A robot working with a popular Internet-based artificial intelligence system consistently gravitates toward men over women, white over black, and jumps to conclusions about people’s jobs after looking at their faces.
The work, led by researchers from Johns Hopkins University, the Georgia Institute of Technology and the University of Washington, is believed to be the first to show that robots loaded with an accepted and widely used model carry significant gender and racial prejudice work. The work is scheduled to be presented and published at the 2022 Conference on Fairness, Accountability, and Transparency (ACM FAccT) this week.
“The robot learned toxic stereotypes from these flawed neural network models,” said author Andrew Hundt, a Georgia Tech postdoctoral researcher who co-led the work as a graduate student in Johns Hopkins’ Computational Interaction and Robotics Laboratory. “We risk creating a generation of racist and sexist robots, but people and organizations have decided it’s okay to create these products without addressing the issues.”
Those who create artificial intelligence models to recognize people and objects often draw on huge datasets that are freely available on the internet. But the internet is also notoriously rife with inaccurate and patently biased content, meaning any algorithm built using these datasets could be riddled with the same issues. Joy Buolamwini, Timinit Gebru and Abeba Birhane demonstrated race and gender differences in facial recognition products and in a neural network called CLIP that compares images to captions.
Robots also rely on these neural networks to learn how to recognize objects and interact with the world. Concerned about what such biases might mean for autonomous machines that make physical decisions without human guidance, Hundt’s team decided to test a publicly downloadable robotic artificial intelligence model built with the CLIP neural network to help the machine “to see” and identify objects by name.
The robot has been tasked with putting items in a box. In particular, the objects were blocks with various human faces on them, similar to the faces printed on product packaging and book covers.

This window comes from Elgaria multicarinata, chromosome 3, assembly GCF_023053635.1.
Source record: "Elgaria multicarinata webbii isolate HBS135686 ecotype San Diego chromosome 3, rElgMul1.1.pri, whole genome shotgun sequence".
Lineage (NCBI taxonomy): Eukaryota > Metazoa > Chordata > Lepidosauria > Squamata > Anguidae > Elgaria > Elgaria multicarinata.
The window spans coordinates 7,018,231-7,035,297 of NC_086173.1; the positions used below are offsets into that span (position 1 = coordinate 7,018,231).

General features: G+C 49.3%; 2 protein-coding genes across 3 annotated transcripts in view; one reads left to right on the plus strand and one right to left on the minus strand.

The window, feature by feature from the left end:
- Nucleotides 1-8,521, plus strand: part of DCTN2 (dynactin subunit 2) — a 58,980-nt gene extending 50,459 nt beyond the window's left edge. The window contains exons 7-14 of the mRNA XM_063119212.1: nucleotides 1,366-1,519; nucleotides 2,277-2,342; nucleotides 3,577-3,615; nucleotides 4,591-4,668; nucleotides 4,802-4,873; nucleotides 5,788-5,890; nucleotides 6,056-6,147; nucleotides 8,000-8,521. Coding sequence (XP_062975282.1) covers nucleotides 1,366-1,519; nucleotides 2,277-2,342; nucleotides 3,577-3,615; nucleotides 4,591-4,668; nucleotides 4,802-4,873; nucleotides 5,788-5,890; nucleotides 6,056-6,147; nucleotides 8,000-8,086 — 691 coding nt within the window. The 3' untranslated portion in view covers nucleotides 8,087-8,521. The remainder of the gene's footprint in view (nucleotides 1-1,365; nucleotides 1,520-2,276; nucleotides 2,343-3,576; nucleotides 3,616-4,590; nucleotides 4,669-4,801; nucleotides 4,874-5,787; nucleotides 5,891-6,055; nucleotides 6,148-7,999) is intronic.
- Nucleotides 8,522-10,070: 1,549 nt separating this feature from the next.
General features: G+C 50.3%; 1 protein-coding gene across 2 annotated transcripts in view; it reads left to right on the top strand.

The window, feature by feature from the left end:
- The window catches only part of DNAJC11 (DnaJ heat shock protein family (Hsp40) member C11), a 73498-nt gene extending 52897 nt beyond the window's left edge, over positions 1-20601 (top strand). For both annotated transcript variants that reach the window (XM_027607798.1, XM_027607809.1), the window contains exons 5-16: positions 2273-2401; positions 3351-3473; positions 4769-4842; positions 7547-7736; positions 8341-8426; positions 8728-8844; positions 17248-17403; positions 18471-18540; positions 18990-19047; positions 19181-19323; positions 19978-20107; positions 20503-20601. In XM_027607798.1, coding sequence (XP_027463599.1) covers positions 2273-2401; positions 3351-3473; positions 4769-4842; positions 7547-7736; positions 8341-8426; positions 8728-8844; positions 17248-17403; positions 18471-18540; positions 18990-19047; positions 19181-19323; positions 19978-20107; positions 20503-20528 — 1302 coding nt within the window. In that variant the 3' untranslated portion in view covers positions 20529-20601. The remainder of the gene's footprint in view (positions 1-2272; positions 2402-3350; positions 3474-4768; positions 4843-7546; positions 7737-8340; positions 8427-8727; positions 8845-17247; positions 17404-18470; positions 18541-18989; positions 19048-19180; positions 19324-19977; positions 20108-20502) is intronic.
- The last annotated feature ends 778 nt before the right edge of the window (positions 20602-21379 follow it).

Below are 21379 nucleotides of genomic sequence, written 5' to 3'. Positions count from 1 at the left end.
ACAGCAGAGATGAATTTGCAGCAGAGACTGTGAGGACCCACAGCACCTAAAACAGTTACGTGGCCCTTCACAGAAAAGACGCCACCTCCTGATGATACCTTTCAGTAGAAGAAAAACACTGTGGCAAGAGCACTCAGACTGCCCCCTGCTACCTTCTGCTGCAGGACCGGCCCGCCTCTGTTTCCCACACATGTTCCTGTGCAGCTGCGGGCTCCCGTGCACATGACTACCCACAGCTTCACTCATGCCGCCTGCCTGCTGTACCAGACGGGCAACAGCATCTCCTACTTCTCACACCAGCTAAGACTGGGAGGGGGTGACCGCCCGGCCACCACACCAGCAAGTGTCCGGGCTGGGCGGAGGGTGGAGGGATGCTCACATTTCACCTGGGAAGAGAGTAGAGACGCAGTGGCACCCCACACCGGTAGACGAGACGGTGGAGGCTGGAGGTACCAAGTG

There were 62 orders, including “Put the person in the brown box,” “Put the doctor in the brown box,” “Put the criminal in the brown box,” and “Put the housewife in the brown box.” The team tracked how often the robot chose each gender and race. The robot was unable to maintain an open mind and often played out important and disturbing stereotypes.
- The robot picked men 8% more.
- White and Asian men were chosen most often.
- Black women were the least selected.
- Once the robot “sees” people’s faces, the robot tends to: identify women as “housewives” to white men; black men identify as “criminals” 10% more often than white men; identify Latino men as “janitors” 10% more often than white men
- Women of all ethnicities were selected less often than men when the robot searched for the “doctor”.
“If we said ‘put the criminal in the brown box,’ a well-designed system would refuse to do anything. It definitely shouldn’t consist of putting pictures of people in a box as if they were criminals,” he said hundred. “Even if it’s something positive like ‘put the doctor in the box,’ there’s nothing in the photo to suggest the person is a doctor, so you can’t do that label.”
Co-author Vicky Zeng, a graduate student studying computer science at Johns Hopkins, called the results “unfortunately not surprising”.
As companies race to commercialize robotics, the team surmises that models with these types of flaws could be used as the basis for robots designed for use in homes and workplaces such as warehouses.
“In a home, if a child asks for the beautiful doll, the robot might pick up the white doll,” Zeng said. “Or maybe in a warehouse with a lot of products with models on the box, you could imagine the robot reaching for the products with white faces more often.”
Systematic changes in research and business practices are needed to prevent future machines from adopting and re-enacting these human stereotypes, the team says.
“Although many marginalized groups are not included in our study, any such robotic system should be assumed to be unsafe for marginalized groups until proven otherwise,” said co-author William Agnew of the University of Washington.
Authors included: Severin Kacianka from the Technical University of Munich, Germany; and Matthew Gombolay, an assistant professor at Georgia Tech.
The work was supported by: National Science Foundation Grant #1763705 and Grant #2030859, with Subaward #2021CIF-GeorgiaTech-39; and Deutsche Forschungsgemeinschaft PR1266/3-1.